On the question of spares availability, many people in Sri Lanka have this notion that a car agent or franchise holder of a brand is obliged to import spares for cars that have been imported into the country in the first place. However, this is not necessarily the case. A large percentage of cars imported to the country have been imported by dealers other than agents; and some, if not most of those cars were originally intended for use in the manufacturer’s domestic market only. Hence the local agent has no responsibility or need to import spares for such cars. Having said that, in today’s context, most spares can be sourced and imported via the internet albeit at a price and subject to some delays in delivery times.
So, to answer the question: is a car is too old to buy when you choose it; there is no right answer for how old a used car should be. It all depends on how “versatile” you as the buyer are. As a general rule of thumb, if you don’t get too stressed if and when your car breaks down; and you have at least some ideas of what can go wrong with a car, you can and will enjoy using an older car as your day to day transport. Just take every precaution at the time of making the decision to buy, so that you don’t end up with a “lemon”.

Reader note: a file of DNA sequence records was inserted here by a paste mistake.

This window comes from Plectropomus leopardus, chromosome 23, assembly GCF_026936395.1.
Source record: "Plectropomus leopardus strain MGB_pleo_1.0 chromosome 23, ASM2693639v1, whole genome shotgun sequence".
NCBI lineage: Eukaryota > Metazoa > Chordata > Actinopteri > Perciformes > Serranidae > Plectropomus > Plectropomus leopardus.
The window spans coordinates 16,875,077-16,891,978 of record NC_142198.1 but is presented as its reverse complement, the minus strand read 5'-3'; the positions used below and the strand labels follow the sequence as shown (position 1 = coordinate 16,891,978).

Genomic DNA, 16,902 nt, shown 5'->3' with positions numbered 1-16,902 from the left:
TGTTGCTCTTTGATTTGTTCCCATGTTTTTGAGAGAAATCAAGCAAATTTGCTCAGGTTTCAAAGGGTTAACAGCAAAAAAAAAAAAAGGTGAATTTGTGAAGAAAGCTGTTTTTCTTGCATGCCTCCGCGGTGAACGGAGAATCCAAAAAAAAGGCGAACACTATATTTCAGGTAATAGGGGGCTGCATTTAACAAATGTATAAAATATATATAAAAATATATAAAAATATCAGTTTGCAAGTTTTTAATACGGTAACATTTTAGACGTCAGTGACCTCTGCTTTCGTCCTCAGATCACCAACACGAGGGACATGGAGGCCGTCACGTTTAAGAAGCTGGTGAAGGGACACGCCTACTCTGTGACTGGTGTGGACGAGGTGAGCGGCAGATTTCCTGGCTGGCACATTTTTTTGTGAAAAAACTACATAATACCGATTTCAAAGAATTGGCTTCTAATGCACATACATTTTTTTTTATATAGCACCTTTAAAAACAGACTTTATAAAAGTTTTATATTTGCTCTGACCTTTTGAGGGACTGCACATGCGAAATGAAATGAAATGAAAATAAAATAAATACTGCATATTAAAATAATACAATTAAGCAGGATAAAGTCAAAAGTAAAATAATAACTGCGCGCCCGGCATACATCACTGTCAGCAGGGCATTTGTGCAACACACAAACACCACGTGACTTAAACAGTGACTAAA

Buying an older car
When buying an older car, there are a few top tips you should follow. Namely:
You should always research before purchasing a car, but this is especially true when buying an older car. Check how the models have historically dealt with ages, and ask on enthusiast forums about buying an older model.
Consider factors that don’t affect other used cars
Older cars carry some of the same risk factors as all other cars. However, some particularly old cars can suffer from issues like corrosion and rust. Check this thoroughly beforehand with both the seller and research how the model deals with corrosion over time.
Many local Insurance companies simply refuse to comprehensively insure some older cars, depending on their make and model. The reason for this is the non-availability or high cost of spares. So, it is wise to call your insurance agent and ask him or her about the make and model of car – and whether they will insure it if you buy it. If they don’t, it is a red flag for you as the buyer on a couple of fronts. One is the obvious fact that if you insure it on “third party” basis only, and you have an accident, you will have to repair your car with your own funds. The second red flag is that over a period of time you may have to buy or import spare parts that are very expensive in order to maintain your car.
Pay more attention when test driving
Test driving is a cornerstone of getting a good used car deal. However, pay more attention than usual when driving an older car. If it’s been parked up for a while, it could be carrying some issues, and you can use this to negotiate a better deal or opt for something else. If at all possible, get the opinion of a professional auto technician before buying.
Using an older car can be fun if you are into cars, and are able to cope with the inevitable challenges that come with ownership. On the other hand, if you are not a “car person” it might be worthwhile to spend those extra few millions(!) and buy a newer car.